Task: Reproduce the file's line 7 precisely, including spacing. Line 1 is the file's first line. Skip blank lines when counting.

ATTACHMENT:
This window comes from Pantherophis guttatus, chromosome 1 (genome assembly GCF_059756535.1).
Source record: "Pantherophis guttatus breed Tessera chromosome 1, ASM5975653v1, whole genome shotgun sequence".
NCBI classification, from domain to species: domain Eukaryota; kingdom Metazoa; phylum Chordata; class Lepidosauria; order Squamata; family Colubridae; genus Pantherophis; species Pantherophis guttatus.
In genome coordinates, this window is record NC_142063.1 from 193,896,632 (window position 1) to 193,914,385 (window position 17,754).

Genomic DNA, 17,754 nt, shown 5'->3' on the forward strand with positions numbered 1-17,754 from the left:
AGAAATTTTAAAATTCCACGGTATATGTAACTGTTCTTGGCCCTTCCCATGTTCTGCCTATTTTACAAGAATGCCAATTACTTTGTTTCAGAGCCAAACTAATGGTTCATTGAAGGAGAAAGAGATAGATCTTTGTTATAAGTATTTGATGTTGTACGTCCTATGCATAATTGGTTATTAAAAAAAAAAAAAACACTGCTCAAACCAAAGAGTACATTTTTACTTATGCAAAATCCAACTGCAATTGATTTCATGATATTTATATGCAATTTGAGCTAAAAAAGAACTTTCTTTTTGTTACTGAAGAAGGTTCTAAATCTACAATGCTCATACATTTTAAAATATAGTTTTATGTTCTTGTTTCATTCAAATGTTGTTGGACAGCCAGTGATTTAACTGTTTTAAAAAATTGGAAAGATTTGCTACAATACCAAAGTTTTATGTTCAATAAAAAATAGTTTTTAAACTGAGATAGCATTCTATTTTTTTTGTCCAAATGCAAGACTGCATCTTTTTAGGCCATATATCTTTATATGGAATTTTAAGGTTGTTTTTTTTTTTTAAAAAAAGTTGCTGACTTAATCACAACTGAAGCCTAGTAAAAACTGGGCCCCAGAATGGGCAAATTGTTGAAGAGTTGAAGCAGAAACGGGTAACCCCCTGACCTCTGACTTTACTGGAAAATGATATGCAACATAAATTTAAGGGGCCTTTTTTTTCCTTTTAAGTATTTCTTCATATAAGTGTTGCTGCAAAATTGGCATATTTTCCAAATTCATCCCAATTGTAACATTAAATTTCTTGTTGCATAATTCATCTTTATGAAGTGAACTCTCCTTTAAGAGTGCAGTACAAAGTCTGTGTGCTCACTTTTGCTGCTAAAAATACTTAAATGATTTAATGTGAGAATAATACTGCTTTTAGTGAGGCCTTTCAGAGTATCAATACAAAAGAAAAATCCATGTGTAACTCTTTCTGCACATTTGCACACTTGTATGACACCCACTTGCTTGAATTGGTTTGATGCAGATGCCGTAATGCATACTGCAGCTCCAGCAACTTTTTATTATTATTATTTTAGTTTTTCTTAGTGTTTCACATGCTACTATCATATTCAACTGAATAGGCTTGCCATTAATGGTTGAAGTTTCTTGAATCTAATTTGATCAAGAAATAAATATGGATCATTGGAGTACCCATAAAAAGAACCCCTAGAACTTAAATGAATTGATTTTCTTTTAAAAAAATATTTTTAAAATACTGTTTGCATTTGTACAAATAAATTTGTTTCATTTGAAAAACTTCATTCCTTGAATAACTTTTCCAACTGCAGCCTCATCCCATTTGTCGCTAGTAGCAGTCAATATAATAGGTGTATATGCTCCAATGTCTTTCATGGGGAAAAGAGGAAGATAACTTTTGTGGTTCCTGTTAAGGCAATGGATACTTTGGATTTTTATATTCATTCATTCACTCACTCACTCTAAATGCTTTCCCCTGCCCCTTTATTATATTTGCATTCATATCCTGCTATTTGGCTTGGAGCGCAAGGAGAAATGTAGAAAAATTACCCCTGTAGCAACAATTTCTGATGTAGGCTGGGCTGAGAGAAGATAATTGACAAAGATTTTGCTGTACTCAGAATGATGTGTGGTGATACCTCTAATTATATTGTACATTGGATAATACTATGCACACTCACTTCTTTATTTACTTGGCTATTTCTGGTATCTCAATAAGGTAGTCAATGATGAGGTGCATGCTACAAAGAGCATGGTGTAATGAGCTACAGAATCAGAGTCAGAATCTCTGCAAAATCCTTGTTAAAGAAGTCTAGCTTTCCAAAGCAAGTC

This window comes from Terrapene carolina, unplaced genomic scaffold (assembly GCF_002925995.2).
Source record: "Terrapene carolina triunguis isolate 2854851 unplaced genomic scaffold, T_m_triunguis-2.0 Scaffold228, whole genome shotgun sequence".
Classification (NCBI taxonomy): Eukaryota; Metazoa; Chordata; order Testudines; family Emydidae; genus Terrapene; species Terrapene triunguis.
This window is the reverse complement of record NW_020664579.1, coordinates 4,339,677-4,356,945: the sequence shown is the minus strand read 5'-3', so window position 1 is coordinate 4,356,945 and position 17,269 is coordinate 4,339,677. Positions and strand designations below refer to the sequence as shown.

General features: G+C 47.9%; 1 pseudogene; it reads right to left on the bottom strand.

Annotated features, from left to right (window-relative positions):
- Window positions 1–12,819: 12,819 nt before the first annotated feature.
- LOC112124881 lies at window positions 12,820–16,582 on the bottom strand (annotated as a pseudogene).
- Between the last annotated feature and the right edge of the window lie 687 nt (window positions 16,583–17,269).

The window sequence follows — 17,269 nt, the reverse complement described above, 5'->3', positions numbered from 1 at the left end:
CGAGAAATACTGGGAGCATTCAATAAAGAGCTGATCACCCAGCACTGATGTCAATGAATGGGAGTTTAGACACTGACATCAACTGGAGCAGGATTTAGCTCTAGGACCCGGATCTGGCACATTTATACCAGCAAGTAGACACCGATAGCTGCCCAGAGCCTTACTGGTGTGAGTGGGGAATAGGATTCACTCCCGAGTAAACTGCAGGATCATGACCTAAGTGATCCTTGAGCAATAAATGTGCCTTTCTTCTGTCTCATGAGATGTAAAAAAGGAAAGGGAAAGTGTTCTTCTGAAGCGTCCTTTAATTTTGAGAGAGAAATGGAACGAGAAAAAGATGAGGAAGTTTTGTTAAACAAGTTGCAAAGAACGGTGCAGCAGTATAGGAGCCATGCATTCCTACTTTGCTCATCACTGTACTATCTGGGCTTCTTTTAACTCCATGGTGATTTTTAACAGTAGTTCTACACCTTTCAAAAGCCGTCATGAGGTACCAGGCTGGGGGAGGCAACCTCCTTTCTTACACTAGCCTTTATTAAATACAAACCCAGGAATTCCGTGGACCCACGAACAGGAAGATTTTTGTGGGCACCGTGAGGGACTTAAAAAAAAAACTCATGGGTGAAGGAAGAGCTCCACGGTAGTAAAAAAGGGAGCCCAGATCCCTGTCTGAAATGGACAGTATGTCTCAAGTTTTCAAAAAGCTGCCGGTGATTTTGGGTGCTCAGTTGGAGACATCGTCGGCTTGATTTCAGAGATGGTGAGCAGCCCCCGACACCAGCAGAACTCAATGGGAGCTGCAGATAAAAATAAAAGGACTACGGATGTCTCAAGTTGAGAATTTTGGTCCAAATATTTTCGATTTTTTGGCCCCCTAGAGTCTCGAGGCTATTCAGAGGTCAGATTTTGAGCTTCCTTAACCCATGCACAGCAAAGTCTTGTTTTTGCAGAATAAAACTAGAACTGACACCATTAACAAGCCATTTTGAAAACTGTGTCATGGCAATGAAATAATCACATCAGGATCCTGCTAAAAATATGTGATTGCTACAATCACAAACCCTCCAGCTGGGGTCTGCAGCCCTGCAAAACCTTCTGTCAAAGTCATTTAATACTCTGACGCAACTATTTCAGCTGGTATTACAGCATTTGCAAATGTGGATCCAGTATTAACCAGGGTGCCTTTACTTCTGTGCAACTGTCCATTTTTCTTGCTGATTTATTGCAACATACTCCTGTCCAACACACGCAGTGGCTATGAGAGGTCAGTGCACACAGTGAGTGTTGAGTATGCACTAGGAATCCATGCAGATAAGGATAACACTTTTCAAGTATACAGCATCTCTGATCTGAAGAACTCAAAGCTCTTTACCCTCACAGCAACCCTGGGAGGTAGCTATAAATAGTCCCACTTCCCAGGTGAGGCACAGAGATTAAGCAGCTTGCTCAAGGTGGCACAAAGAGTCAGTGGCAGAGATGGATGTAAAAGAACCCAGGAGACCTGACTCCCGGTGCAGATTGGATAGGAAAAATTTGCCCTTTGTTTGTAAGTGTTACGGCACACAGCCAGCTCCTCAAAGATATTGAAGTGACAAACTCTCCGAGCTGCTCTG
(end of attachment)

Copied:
This window comes from Terrapene carolina, unplaced genomic scaffold (assembly GCF_002925995.2).